“Poor Bill,” she muttered. I furrowed my brow.
“I’m not so sure. I mean, I liked Bill personally, but he was a screw off who constantly put our jobs on the line to cover for him screwing off. Now, maybe that last thing he did, the only thing the company will admit to firing him for, didn’t warrant his dismissal, but you know at least some of the things he’s pulled over the years. It might have been sacrificing a limb, but Bill was no lamb.”
“No, actually more strange to me is the way everyone speaks about him now. He wasn’t taken by a heart attack, he was taken by management- and not behind the barn and shot, either, but “removed”- which I suppose does sound awfully euphemistic, but really, it isn’t. He’s still alive. I’ve seen him at the grocery store, buying grapes. Dead men buy no grapes. And he’s the same jerk, and he’ll probably lose his next job if he continues the way he is.”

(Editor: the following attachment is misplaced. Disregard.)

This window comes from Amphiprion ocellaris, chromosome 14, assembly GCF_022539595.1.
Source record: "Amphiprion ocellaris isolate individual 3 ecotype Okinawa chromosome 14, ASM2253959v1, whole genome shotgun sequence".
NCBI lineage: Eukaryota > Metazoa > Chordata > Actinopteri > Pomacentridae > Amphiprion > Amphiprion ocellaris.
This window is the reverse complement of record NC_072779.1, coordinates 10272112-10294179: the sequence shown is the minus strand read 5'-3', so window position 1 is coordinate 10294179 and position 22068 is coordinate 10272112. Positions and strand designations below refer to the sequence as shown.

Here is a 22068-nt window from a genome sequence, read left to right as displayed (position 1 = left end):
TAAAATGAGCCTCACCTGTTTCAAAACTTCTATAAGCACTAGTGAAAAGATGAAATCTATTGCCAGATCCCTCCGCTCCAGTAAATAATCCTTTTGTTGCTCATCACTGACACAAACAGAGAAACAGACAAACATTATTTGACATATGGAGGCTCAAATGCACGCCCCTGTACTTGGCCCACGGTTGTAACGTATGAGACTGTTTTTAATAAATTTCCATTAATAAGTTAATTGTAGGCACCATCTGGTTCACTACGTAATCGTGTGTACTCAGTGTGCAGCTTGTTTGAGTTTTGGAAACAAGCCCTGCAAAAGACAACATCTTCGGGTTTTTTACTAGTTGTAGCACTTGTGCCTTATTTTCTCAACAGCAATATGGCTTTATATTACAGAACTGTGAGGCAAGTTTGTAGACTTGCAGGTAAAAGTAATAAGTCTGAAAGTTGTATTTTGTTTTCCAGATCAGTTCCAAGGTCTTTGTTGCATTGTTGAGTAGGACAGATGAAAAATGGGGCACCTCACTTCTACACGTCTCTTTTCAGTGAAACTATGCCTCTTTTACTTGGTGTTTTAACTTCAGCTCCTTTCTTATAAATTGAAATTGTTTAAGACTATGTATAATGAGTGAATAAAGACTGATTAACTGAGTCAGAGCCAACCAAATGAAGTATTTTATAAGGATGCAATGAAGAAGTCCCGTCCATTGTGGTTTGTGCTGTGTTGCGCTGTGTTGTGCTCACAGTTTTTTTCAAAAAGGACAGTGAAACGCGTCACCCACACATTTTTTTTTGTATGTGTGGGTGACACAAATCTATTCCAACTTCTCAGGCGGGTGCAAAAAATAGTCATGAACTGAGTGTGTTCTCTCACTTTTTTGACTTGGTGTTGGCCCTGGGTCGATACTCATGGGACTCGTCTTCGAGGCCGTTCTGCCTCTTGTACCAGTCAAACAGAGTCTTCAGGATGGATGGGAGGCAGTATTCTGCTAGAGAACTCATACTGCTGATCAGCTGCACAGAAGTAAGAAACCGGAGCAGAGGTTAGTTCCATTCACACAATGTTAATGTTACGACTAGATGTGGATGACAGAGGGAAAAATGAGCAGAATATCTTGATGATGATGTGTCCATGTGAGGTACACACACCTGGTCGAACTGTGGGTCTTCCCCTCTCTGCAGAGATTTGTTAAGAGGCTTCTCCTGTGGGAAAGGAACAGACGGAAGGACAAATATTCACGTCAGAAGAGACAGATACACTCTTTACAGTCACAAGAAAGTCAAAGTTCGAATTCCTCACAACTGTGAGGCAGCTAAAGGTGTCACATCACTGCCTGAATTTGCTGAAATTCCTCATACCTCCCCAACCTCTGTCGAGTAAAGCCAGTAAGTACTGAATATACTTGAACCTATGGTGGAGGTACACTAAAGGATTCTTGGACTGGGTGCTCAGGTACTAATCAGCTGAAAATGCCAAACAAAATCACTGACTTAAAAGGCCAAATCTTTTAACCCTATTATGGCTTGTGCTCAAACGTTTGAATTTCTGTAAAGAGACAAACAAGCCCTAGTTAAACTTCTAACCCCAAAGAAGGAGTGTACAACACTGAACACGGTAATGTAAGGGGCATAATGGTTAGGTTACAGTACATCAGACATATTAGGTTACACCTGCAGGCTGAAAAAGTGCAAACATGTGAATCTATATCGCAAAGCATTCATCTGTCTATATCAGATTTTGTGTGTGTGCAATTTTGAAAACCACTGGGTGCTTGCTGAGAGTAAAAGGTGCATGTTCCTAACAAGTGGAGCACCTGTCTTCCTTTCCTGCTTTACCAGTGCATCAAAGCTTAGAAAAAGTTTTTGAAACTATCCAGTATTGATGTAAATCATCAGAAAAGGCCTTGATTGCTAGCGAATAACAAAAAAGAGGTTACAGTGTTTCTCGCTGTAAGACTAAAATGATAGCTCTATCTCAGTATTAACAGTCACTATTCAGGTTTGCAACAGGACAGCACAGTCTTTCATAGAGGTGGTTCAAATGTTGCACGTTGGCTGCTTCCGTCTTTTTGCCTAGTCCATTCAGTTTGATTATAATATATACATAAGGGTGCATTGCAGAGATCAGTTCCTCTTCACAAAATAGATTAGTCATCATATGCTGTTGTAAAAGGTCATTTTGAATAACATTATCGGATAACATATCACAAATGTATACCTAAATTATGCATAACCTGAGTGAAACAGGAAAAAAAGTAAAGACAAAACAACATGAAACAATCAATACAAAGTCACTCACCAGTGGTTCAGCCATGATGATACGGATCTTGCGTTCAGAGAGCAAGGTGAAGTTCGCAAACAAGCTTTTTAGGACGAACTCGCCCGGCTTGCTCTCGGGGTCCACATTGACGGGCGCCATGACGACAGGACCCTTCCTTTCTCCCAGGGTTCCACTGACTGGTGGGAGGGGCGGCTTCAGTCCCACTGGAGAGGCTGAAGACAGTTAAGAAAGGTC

“But everyone reminisces about ‘poor Bill,’ and eulogizes and mourns him. He isn’t gone, and, if we wanted, we could call him and visit or whatever. He isn’t past tense.”
“You feeling okay…” she asked without making it into a question.
“No. Yea. I mean… it’s the stress around here, you know. Management went after Bill, but they won’t say why. It’s just impossible not to wonder who’s next.”